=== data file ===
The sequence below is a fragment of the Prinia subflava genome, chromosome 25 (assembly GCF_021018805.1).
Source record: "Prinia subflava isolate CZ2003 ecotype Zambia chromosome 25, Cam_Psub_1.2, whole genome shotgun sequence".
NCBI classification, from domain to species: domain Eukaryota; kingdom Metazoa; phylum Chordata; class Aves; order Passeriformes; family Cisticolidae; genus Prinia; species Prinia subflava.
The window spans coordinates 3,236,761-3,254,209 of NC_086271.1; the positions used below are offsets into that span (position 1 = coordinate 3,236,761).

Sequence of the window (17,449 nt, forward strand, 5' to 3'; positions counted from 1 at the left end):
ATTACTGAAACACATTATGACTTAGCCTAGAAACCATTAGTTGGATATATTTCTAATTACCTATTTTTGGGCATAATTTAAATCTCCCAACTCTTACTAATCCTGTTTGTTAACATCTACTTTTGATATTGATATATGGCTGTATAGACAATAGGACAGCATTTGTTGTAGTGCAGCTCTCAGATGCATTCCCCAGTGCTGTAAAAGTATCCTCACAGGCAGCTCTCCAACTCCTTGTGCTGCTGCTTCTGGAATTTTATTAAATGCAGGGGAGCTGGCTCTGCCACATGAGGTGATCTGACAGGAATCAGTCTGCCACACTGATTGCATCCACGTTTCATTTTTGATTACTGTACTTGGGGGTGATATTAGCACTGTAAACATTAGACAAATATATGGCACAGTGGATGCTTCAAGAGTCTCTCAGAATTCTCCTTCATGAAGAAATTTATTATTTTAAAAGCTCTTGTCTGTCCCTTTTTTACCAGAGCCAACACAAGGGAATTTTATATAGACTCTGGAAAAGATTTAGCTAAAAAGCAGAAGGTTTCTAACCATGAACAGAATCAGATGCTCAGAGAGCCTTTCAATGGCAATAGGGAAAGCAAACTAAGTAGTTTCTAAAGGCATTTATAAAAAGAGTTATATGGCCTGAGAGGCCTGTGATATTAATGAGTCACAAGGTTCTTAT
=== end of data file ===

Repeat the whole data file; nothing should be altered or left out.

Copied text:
The sequence below is a fragment of the Prinia subflava genome, chromosome 25 (assembly GCF_021018805.1).
Source record: "Prinia subflava isolate CZ2003 ecotype Zambia chromosome 25, Cam_Psub_1.2, whole genome shotgun sequence".
NCBI classification, from domain to species: domain Eukaryota; kingdom Metazoa; phylum Chordata; class Aves; order Passeriformes; family Cisticolidae; genus Prinia; species Prinia subflava.
The window spans coordinates 3,236,761-3,254,209 of NC_086271.1; the positions used below are offsets into that span (position 1 = coordinate 3,236,761).

Sequence of the window (17,449 nt, forward strand, 5' to 3'; positions counted from 1 at the left end):
ATTACTGAAACACATTATGACTTAGCCTAGAAACCATTAGTTGGATATATTTCTAATTACCTATTTTTGGGCATAATTTAAATCTCCCAACTCTTACTAATCCTGTTTGTTAACATCTACTTTTGATATTGATATATGGCTGTATAGACAATAGGACAGCATTTGTTGTAGTGCAGCTCTCAGATGCATTCCCCAGTGCTGTAAAAGTATCCTCACAGGCAGCTCTCCAACTCCTTGTGCTGCTGCTTCTGGAATTTTATTAAATGCAGGGGAGCTGGCTCTGCCACATGAGGTGATCTGACAGGAATCAGTCTGCCACACTGATTGCATCCACGTTTCATTTTTGATTACTGTACTTGGGGGTGATATTAGCACTGTAAACATTAGACAAATATATGGCACAGTGGATGCTTCAAGAGTCTCTCAGAATTCTCCTTCATGAAGAAATTTATTATTTTAAAAGCTCTTGTCTGTCCCTTTTTTACCAGAGCCAACACAAGGGAATTTTATATAGACTCTGGAAAAGATTTAGCTAAAAAGCAGAAGGTTTCTAACCATGAACAGAATCAGATGCTCAGAGAGCCTTTCAATGGCAATAGGGAAAGCAAACTAAGTAGTTTCTAAAGGCATTTATAAAAAGAGTTATATGGCCTGAGAGGCCTGTGATATTAATGAGTCACAAGGTTCTTAT